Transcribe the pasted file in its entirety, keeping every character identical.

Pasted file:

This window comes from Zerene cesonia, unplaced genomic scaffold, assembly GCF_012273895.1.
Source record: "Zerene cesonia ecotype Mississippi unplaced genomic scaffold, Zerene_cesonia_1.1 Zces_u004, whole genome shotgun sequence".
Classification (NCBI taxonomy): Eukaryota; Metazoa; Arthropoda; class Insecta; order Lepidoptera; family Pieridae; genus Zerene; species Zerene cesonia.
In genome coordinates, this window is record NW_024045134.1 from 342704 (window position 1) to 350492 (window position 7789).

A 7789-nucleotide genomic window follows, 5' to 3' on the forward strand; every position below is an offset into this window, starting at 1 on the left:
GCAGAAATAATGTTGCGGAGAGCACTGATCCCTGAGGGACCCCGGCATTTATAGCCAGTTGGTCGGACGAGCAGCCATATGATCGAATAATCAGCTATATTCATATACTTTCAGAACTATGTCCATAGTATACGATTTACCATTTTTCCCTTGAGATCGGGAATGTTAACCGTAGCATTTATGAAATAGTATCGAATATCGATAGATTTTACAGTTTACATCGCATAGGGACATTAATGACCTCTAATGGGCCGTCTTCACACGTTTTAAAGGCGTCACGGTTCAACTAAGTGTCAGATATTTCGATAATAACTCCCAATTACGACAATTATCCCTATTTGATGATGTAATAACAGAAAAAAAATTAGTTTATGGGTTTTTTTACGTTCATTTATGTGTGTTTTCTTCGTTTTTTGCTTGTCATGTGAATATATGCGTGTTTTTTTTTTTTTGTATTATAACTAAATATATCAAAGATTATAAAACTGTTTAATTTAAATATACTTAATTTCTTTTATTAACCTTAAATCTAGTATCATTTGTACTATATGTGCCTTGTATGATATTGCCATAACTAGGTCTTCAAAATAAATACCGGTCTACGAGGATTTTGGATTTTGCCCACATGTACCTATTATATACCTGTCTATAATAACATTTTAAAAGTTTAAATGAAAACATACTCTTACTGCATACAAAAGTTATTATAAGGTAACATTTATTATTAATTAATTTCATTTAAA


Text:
This window comes from Zerene cesonia, unplaced genomic scaffold, assembly GCF_012273895.1.
Source record: "Zerene cesonia ecotype Mississippi unplaced genomic scaffold, Zerene_cesonia_1.1 Zces_u004, whole genome shotgun sequence".
Classification (NCBI taxonomy): Eukaryota; Metazoa; Arthropoda; class Insecta; order Lepidoptera; family Pieridae; genus Zerene; species Zerene cesonia.
In genome coordinates, this window is record NW_024045134.1 from 342704 (window position 1) to 350492 (window position 7789).

A 7789-nucleotide genomic window follows, 5' to 3' on the forward strand; every position below is an offset into this window, starting at 1 on the left:
GCAGAAATAATGTTGCGGAGAGCACTGATCCCTGAGGGACCCCGGCATTTATAGCCAGTTGGTCGGACGAGCAGCCATATGATCGAATAATCAGCTATATTCATATACTTTCAGAACTATGTCCATAGTATACGATTTACCATTTTTCCCTTGAGATCGGGAATGTTAACCGTAGCATTTATGAAATAGTATCGAATATCGATAGATTTTACAGTTTACATCGCATAGGGACATTAATGACCTCTAATGGGCCGTCTTCACACGTTTTAAAGGCGTCACGGTTCAACTAAGTGTCAGATATTTCGATAATAACTCCCAATTACGACAATTATCCCTATTTGATGATGTAATAACAGAAAAAAAATTAGTTTATGGGTTTTTTTACGTTCATTTATGTGTGTTTTCTTCGTTTTTTGCTTGTCATGTGAATATATGCGTGTTTTTTTTTTTTTGTATTATAACTAAATATATCAAAGATTATAAAACTGTTTAATTTAAATATACTTAATTTCTTTTATTAACCTTAAATCTAGTATCATTTGTACTATATGTGCCTTGTATGATATTGCCATAACTAGGTCTTCAAAATAAATACCGGTCTACGAGGATTTTGGATTTTGCCCACATGTACCTATTATATACCTGTCTATAATAACATTTTAAAAGTTTAAATGAAAACATACTCTTACTGCATACAAAAGTTATTATAAGGTAACATTTATTATTAATTAATTTCATTTAAA